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India is ripe for the sodium-ion battery revolution

  • Category
    Science & Technology
  • Published
    13th Jul, 2022

Context

The Indian off-grid energy storage market is expected to expand exponentially as the country aims to fulfil 50 per cent of its energy demands from renewable sources by 2030, resulting in high demand for storage batteries.

About

Battery Revolution in India:

  • Future aspirations: India plans to have electric vehicle (EV) sales penetration of
    • 30 per cent for private vehicles,
    • 70 per cent for commercial vehicles,
    • 40 per cent for buses and
    • 80 per cent for two and three-wheelers by 2030
    • At present, the two dominant commercial options to fulfil energy storage needs in India are
    • Lithium-ion batteries (LIB) and
    • Lead-acid batteries (LAB)
  • Lead-acid batteries (LAB):
    • LABs are hugely popular in India, especially for the manufacturing of two and three-wheeler electric vehicles.
    • LABs are popular because of their affordability, material accessibility and recycling rates.
    • LABs save 13.3% more emissions than nickel-manganese-cobalt (NMC) batteries. But their emissions can increase by 69 per cent if utilisation and disposal are considered.
  • Lithium-ion batteries (LIB)
    • LIBs have gained high commercial value in the global market due to their high energy density, compact size and enhanced cycle life.
    • Apart from being the drivers of EV manufacturing in the world, they are used for energy storage in electronics and off-grid power supply.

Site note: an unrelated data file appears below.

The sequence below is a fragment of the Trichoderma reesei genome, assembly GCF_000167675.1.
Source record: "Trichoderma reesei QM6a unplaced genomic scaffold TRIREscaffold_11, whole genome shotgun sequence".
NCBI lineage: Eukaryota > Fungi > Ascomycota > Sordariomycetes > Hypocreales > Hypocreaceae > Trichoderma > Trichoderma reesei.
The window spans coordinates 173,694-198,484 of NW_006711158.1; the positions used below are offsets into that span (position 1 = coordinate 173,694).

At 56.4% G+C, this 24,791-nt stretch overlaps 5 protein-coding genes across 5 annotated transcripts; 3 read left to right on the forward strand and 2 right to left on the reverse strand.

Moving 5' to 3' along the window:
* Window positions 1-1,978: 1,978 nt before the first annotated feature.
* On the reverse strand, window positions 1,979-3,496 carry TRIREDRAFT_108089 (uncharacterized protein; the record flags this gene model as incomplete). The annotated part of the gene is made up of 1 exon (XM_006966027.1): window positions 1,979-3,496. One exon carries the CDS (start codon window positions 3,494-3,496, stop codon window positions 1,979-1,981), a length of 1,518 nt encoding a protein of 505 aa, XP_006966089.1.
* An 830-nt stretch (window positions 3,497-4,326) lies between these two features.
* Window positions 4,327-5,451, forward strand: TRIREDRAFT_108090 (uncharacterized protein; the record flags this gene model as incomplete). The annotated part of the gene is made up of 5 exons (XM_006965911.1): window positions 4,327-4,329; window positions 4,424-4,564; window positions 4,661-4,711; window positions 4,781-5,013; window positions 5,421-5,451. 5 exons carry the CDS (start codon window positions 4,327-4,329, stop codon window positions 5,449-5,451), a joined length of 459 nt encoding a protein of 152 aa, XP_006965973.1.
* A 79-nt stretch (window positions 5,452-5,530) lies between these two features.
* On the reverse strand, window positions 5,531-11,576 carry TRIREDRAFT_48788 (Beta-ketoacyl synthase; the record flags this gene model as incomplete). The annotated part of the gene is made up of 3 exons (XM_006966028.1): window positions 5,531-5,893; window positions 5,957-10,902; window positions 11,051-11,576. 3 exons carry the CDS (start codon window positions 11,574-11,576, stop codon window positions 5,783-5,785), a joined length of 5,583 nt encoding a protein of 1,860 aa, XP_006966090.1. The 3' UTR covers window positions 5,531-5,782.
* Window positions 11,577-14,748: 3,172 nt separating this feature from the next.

Sodium-ion Batteries (SIBs):

  • Sodium-ion batteries have three essential components:
    • a negatively charged anode made up of hard carbons;
    • a positively charged cathode constituting sodium-containing layered materials; and
    • an electrolyte that allows electrons to move
  • They work in a similar manner to lithium batteries.
  • When the batteries are in a charging state, sodium atoms in the cathode become ions by releasing electrons.
  • These ions flow through the electrolyte while the electrons move through an external circuit to reach the anode.
  • During the discharge state, the reverse happens—from anode to the cathode.

About Sodium:

  • The element is abundant in nature—the Earth’s crust has 2.9 per cent of the element while lithium’s share is only 0.01 per cent.
    • Sodium is the fourth most abundant element on earth, has a seemingly unlimited distribution.
  • Sodium can be found naturally in seawater and also mined from soda ash.
  • The cost of extracting sodium is at least 20 per cent lower than lithium.
  • Sodium is also relatively safer than lithium.

Advantages of SIBs:

  • SIBs have 45% less global warming potential than lithium iron phosphate (LFP) batteries and about 25% less than Nickel-Manganese-Cobalt (NMC) batteries in the cradle-to-gate life cycle comparison.
  • SIBs have already reached an energy density of up to 160 watt hour per kilogram (Wh/kg), which is equivalent to LFPs and about 75 per cent of NMCs, making them competitive for stationary storage.
  • They have also shown positive results in retaining capacity, resisting moisture and having little voltage fade, a common phenomenon with prolonged LIB cycles.
  • SIBs have higher operational safety than LIBs with their operable temperature ranging from -30?-60?, making their temperature endurance higher than other battery chemistries.
  • SIBs can be discharged to zero volts to avoid accidents during transportation, which also reduces the cost of transportation.

Difference between Sodium-ion Batteries and Lithium-ion batteries:

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